Written or unwritten, every job carries with it a dress code. Many employers put a priority on how workers represent the firm. Even the NBA cares about how its players look.
Commissioner David Stern on Monday mandated that athletes dress more formally at job-related functions, including while sitting on the bench.
Firms across the East Valley have long had dress codes, but they vary depending on the industry.
An appropriate wardrobe is key despite those differences, said Jim Clayton, associate director of the MBA and Graduate Career Management Center at the W.P. Carey School of Business at Arizona State University.
"You might be the world’s best mind in finance, but if I can’t get past those jeans and that sloppy shirt you’re wearing and I can’t pass you on to my vice president, I can’t move you along," Clayton said.
Clayton teaches a professionalism and corporate culture class for graduate and MBA students. One session is devoted to the difference between business formal, business casual and "things you just don’t wear to work."
"We have a meeting at Nordstrom’s and we have a fashion show. . . . It’s a two-hour presentation. It’s that important," Clayton said.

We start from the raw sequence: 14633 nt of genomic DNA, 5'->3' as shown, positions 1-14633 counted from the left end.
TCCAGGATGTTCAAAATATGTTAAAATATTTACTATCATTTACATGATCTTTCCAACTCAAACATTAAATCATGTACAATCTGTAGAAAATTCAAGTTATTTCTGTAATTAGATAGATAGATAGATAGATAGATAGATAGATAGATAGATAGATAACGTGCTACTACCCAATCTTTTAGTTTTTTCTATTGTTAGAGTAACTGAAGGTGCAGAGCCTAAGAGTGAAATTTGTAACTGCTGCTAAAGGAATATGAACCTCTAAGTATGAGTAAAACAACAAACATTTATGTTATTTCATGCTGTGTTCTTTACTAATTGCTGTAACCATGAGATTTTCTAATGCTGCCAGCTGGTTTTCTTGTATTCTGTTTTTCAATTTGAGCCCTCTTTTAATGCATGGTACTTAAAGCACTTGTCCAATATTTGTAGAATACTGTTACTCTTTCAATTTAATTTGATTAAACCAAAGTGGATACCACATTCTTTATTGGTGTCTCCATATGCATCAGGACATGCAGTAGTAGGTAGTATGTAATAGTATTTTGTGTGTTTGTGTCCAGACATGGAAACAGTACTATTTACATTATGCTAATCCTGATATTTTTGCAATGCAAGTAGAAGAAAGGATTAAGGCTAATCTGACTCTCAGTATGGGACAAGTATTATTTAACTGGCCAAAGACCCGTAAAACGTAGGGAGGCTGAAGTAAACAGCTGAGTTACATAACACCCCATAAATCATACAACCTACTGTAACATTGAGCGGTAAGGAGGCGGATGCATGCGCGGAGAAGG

Sandra Saoud, owner of Sincerely Sandra Image Development in Chandler, agreed. Saoud leads seminars for newly hired flight attendants at US Airways and also works with individuals who are entering the workplace or looking for an upward move.
"People have just gotten way too casual," Saoud said.
The proper clothing isn’t about money, but style and maintenance, she said.
Men will often wear things much too long, with an ironed crease along a pants front becoming faded. They often forget the importance of having a recent hair cut, clean, short nails and a well-groomed beard.
"It’s a belt in the belt loops, making sure that their clothes are ironed. Those $1.75 cleaners are great," Saoud said.
For women, "a lot of it is too sexy dress at work. It’s wearing these lacy, satin camisoles and not the proper undergarments," she said.
But many times, people don’t know that their clothing is inappropriate, or the impression an outfit can make, Saoud said.
"Unfortunately, we are judged by our appearance. It’s human nature, we do it. We have to face that," Saoud said and offered this advice:
"Every day before you leave your house, give yourself two to three seconds in the mirror and ask, ‘Am I making the impression that I want?’ "